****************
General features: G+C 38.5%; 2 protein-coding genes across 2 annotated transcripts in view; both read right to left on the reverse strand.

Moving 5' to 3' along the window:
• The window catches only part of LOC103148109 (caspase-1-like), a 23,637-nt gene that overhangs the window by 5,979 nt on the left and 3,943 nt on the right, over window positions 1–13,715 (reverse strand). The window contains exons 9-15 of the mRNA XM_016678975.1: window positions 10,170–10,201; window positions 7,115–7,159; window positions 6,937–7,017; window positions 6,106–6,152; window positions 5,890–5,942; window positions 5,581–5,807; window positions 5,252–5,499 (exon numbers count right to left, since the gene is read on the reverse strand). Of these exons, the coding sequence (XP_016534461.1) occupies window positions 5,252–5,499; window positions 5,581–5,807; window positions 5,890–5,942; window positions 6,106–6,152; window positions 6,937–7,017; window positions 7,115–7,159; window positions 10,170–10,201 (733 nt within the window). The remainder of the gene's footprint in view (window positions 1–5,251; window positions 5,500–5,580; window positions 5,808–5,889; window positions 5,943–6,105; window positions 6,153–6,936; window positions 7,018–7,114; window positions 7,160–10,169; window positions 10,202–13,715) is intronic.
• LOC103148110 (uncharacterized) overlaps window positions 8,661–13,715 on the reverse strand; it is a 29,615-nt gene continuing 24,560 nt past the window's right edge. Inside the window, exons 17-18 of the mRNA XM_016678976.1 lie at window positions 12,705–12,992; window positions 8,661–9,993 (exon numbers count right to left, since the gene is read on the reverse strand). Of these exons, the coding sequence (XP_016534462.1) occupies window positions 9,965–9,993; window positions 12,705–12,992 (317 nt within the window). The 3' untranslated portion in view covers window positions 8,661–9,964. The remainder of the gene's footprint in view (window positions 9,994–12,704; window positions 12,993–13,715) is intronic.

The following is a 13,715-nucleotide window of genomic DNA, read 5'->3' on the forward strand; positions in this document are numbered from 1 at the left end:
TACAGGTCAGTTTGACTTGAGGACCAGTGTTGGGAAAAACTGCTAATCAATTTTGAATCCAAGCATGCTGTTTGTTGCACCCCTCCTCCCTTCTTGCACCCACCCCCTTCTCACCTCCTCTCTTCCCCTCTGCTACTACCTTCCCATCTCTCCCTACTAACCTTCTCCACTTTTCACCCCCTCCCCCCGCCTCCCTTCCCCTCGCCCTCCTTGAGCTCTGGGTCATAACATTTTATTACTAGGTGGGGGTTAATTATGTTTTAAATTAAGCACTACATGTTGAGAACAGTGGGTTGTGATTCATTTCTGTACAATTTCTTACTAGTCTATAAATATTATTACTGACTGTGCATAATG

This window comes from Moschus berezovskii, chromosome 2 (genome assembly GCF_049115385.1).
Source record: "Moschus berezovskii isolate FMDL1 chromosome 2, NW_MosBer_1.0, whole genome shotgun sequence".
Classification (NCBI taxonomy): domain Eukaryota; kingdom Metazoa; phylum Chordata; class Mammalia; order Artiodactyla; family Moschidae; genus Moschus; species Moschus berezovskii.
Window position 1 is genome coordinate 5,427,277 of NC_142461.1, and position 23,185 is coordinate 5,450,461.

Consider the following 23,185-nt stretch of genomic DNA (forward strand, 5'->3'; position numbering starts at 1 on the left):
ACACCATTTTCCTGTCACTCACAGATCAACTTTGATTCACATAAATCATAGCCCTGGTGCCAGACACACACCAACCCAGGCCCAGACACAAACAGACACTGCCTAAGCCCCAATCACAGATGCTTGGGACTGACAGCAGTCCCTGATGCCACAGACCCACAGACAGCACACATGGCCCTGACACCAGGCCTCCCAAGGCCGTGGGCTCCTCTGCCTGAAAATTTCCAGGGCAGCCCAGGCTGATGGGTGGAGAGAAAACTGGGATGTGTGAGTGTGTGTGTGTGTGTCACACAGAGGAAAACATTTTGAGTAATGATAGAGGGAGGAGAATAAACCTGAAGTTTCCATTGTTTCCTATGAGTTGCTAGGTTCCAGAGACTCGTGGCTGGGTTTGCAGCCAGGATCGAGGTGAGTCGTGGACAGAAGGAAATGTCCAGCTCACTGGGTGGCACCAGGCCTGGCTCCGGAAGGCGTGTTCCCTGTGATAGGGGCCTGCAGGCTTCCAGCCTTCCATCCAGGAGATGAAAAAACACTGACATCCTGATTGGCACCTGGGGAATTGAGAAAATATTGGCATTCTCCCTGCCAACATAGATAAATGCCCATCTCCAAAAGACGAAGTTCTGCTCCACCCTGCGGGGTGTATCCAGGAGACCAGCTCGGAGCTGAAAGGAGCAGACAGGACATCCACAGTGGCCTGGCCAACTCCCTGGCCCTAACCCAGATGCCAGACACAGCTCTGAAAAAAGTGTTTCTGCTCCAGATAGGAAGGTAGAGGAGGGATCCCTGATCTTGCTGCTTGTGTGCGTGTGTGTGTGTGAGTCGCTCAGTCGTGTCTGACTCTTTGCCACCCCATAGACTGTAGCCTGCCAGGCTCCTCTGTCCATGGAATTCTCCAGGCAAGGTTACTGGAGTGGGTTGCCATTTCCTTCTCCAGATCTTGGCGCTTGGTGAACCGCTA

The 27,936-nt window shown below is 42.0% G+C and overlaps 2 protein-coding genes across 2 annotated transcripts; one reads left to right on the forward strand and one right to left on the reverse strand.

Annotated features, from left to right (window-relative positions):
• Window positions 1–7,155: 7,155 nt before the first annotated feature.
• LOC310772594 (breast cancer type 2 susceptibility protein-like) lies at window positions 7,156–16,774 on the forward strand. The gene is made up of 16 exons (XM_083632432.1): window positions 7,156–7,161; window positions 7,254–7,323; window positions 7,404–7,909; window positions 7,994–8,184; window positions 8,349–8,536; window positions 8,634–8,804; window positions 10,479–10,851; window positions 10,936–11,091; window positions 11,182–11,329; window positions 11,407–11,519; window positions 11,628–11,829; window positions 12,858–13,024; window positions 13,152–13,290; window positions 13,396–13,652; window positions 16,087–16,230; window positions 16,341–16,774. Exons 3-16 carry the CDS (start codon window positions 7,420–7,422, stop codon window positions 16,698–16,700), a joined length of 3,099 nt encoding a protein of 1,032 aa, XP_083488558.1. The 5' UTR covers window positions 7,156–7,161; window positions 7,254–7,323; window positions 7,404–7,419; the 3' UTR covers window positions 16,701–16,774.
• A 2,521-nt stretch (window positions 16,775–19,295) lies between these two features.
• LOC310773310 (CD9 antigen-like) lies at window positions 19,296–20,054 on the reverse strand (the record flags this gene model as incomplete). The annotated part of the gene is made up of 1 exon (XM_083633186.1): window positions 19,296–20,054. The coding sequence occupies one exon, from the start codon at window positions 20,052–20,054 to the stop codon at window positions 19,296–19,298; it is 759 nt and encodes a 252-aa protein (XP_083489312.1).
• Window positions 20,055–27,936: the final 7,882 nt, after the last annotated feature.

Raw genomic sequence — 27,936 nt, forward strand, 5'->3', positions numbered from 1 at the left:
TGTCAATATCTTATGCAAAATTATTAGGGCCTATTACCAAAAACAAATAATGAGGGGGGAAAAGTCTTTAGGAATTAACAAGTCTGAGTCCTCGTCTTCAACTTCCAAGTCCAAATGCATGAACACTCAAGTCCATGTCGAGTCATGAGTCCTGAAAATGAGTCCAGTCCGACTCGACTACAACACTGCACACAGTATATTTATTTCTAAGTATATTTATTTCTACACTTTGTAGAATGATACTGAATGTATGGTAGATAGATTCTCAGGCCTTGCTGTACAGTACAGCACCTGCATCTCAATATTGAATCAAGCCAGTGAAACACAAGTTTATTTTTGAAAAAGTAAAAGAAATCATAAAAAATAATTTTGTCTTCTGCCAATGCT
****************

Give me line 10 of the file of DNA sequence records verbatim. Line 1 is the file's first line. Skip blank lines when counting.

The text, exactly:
Window position 1 is genome coordinate 5,427,277 of NC_142461.1, and position 23,185 is coordinate 5,450,461.